A revamped powertrain lineup did eventually arrive for 2009 with a 2.5-liter four-cylinder making 170 horsepower becoming the standard engine in place of the old 2.3-liter. The 3.0-liter was also updated to produce an additional 40 horses to bump total output to 240. Both engines were joined by a new six-speed automatic gearbox to help improve fuel economy over the outgoing four-speed unit.

The hybrid also got massaged with a larger 2.5-liter engine. Together with the continuously variable transmission and front-wheel drive, the Escape Hybrid received an improved EPA estimated fuel economy rating of 34 mpg city and 31 mpg highway.

On the technology front, Ford Sync became standard on range-topping Escape Limited gas models and the Escape Hybrids in 2009. The following year, the tech feature menu was further beefed-up with Ford MyKey and trailer sway controls getting added as standard features, while active park assist became optional.

2013-2019 Escape: Finally, all-new

The 2017 Ford Escape.

Antuan Goodwin/Roadshow

After more than a decade of being based on the same platform, the Escape was properly redone from the ground-up in 2013. The new underpinnings were longer and wider than the old model and featured a look that was completely different from any Escape before. Gone was the boxier appearance and in came sleeker sheetmetal.

Drastic differences were clear inside, too, with flowing dash design and the arrival of the MyFord Touch infotainment setup. Premium features such as a panoramic sunroof, navigation, park assist, blind-spot monitoring, remote engine start and Sony sound systems were all offered.

Three engine choices were available including a familiar 2.5-liter four-cylinder making 168 horsepower and 167 pound-feet of torque powering entry-level S versions of the third-generation Escape. Midrange SE and SEL models stepped up to a 1.6-liter turbocharged four delivering 178 horses and 184 pound-feet. Top Titanium models received a 2.0-liter turbo four that brought 240 horsepower and 270 pound-feet of torque to the party that replaced the V6 in the lineup. All engines worked with six-speed automatic transmissions.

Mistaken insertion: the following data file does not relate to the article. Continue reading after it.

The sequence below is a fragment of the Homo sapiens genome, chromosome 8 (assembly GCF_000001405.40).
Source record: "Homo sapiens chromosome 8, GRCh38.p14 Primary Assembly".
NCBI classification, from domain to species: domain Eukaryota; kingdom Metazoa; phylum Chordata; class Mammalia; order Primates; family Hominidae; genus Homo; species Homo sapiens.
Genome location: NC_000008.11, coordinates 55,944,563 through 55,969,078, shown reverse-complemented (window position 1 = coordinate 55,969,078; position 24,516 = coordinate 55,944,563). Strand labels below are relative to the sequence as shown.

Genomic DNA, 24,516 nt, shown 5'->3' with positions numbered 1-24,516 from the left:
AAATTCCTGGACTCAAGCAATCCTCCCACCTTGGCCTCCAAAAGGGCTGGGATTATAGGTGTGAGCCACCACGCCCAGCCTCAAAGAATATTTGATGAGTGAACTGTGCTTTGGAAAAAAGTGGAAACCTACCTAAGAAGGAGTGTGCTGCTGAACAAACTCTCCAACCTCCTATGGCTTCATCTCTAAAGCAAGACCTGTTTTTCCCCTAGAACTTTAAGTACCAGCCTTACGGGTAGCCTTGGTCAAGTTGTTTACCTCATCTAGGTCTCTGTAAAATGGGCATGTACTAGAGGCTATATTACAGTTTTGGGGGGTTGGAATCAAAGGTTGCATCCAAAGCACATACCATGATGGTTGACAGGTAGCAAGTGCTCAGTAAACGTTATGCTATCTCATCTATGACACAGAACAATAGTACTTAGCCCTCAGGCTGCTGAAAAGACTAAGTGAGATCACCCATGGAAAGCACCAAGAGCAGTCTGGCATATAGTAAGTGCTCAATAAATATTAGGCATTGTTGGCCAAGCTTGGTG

Unlike previous Escapes, a hybrid model wasn't offered during this generation that will end its run after the 2019 model year.

2020 Escape: The hybrid returns

The 2020 Ford Escape.


Along with new drivetrains, a reworked suspension and a roughly 200-pound weight loss thanks to the use of more high-strength steel, Ford is promising the most athletic driving Escape to date with the fourth-generation model. A 1.5-liter turbocharged three-cylinder serves as the base engine churning out 180 horsepower and 177 pound-feet of torque with cylinder deactivation. The 2.0-liter turbo four remains the range-topping gas option with 250 horses and 275 pound-feet. Both will be connected to a new eight-speed automatic transmission.

Returning for the Escape lineup is not one, but two hybrid offerings. The new hybrid system features a 2.5-liter Atkinson cycle engine with a continuously variable transmission. Ford is estimating a net system output of 198 horsepower and an electric-power-only top speed of 85 mph. A plug-in hybrid will also be available with 209 horses and targeted electric driving range of more than 30 miles.

Visually, a trapezoidal grille inspired by the Mustang, faster windshield rake and sloping roof give the new car a sportier appearance. The sleeker look also pays dividends in aerodynamic efficiency. 

Sales of the gas and hybrid versions of the 2020 Ford Escape are slated to begin this fall with the plug-in hybrid following next spring. For complete details on the make be sure to check out our in-depth preview of the all-new compact crossover SUV.